China’s capacity growth is enviable. The total number of two-way available seats jumped 11.9% in 2017 to almost 800 million, driven by the country’s burgeoning domestic market. Its international market is expanding too, with the number of available seats rising 5.3% last year and exceeding the capacity growth rate of other major markets like the US, Turkey, France and Germany. In 2018 we can expect that Indonesia will be among the largest international growth markets for China, boosted by new services launched by Citilink Indonesia, Xiamen Airlines and Sriwijaya Air. The booming Thai market is also expected to deliver significant growth, with China Southern adding flights to Bangkok from Shenyang and Ürümqi Diwopu, as well as Wuhan – Phuket. According to Sabre Market Intelligence data, growth in long-haul demand this year will mainly come from Western Europe. New routes launched include China Southern’s three-weekly Wuhan – London Heathrow and Tianjin Airlines to London Gatwick from Xi’an twice weekly. Given that the Civil Aviation Administration of China has recently introduced a series of domestic airfare reforms, and unveiled plans to ease its “one route, one airline” policy for Chinese airlines on international routes, there is every expectation that the country’s aviation market will continue its rapid growth.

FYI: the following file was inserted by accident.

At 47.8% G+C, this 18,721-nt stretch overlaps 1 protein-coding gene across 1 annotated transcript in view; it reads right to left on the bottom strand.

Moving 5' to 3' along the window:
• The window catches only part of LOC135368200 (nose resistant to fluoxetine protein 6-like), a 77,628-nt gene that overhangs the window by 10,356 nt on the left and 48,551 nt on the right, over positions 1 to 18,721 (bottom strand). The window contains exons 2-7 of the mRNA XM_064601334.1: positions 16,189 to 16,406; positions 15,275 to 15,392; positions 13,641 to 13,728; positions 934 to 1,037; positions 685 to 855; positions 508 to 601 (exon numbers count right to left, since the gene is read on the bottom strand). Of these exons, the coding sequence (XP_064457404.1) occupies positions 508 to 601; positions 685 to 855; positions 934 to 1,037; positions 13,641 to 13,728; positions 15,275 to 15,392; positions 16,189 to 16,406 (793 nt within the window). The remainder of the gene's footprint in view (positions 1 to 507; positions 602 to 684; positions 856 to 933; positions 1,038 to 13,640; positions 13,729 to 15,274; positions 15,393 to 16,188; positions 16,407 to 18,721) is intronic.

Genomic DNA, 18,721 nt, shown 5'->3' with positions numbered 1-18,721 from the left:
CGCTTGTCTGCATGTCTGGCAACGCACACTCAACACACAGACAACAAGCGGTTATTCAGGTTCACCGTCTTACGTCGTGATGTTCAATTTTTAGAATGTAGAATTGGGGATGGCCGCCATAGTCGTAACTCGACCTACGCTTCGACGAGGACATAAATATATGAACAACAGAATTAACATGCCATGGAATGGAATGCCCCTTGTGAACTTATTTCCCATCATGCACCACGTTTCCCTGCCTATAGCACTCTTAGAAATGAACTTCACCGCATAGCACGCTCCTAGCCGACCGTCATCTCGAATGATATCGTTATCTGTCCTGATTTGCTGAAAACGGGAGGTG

AIRPORTS ARE DRIVING THE GROWTH
Routes to, from and within Asia-Pacific are forecast to grow by an extra 2.1 billion annual passengers by 2036, for an overall market size of 3.5 billion. China is the fastest-growing market within the region and will add 921 million new passengers over the next 20 years. Given the growth of the market it is therefore unsurprising that the country’s airports are experiencing a passenger boom, fueled by rising outbound tourists, a strong economy, the opening of new routes, and a growing middle-class with a desire to travel. According to research by Routes, seven of the top ten fastest-growing major airports in the world by passenger numbers in 2017 were in China, based on figures provided by Sabre. The list ranked the busiest in the world by passenger numbers (with more than five million pax) and then by percentage annual growth when compared with 2016.